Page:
Colleges and universities that have effective collaboration among their academic, student life, financial aid and career services supports for students have better retention and completion rates than do peer institutions that don’t mesh those functions, according to a new survey.
The survey was produced as part of Driving Toward a Degree, a student support initiative involving Tyton Partners, an investment and consulting firm, and the Babson Survey Research Group in conjunction with Achieving the Dream, NACADA: the Global Academy for Academic Advising and NASPA: Student Affairs Administrators in Higher Education.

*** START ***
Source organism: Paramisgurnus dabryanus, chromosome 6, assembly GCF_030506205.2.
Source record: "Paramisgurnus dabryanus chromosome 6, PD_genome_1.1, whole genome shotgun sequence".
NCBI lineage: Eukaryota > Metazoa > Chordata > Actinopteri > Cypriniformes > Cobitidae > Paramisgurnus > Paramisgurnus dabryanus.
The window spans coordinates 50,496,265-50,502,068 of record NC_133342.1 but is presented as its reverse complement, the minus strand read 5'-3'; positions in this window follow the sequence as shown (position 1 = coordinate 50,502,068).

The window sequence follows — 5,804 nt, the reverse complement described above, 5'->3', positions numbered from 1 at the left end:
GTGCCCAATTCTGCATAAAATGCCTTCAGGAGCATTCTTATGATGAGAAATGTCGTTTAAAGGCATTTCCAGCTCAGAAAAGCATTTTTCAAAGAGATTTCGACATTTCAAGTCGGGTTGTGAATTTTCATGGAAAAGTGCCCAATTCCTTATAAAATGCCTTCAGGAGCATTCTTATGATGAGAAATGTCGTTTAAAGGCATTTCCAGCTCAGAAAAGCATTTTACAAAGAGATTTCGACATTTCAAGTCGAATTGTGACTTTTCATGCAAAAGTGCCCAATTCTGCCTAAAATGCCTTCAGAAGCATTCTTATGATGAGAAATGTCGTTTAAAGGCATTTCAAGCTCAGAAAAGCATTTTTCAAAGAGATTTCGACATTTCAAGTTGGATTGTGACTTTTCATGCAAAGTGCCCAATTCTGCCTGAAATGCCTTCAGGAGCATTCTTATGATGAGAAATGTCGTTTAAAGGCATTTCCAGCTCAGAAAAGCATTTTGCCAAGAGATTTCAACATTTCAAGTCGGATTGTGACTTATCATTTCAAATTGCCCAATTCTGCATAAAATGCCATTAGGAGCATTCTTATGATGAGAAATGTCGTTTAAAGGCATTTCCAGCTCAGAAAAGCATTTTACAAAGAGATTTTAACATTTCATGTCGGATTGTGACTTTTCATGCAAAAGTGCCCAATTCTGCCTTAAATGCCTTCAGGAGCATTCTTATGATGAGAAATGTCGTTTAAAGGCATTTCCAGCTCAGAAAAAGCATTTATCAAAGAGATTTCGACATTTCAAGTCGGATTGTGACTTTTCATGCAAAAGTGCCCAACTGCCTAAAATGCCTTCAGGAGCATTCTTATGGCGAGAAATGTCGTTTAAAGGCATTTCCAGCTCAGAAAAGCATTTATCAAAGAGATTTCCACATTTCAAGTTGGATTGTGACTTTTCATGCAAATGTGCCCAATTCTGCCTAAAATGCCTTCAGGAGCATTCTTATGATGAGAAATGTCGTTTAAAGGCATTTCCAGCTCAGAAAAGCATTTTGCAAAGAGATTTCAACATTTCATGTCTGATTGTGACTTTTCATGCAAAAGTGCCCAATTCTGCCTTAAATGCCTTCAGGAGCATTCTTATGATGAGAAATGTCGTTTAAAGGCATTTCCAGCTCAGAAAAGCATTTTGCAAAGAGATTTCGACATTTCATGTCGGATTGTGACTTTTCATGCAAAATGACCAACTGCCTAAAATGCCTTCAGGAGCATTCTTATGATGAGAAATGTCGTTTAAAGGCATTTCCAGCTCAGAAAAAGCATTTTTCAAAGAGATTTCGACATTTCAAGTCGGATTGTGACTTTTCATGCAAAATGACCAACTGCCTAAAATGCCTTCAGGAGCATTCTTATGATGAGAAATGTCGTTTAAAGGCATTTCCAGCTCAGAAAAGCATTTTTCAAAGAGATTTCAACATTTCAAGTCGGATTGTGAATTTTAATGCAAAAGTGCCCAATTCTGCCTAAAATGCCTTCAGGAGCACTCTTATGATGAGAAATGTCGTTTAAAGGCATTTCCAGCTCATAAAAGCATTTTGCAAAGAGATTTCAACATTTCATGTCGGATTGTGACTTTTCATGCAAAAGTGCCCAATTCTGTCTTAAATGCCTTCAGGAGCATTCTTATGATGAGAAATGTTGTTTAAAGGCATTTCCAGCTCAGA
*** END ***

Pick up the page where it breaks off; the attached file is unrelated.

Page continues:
The groups sought opinions from 3,300 administrators and instructors at 1,100 colleges, including provosts, deans and officials in student affairs, financial aid and career services. Among the findings:
- Academic advisers who describe their colleges and universities as having integrated their supports for students were almost twice as likely as those at institutions with self-described “siloed” services for students (28 percent vs. 15 percent) to report that they have regular interaction with career services staffs.
- Institutions where officials believe they have a high level of collaboration and communication among different layers of student services are likelier than colleges without such cooperation to have retention rates over 85 percent and completion rates over 60 percent.
The survey also provides a portrait of the landscape of corporate providers of student services, estimating the market to be $560 million, with academic advising to make up $360 million of that total.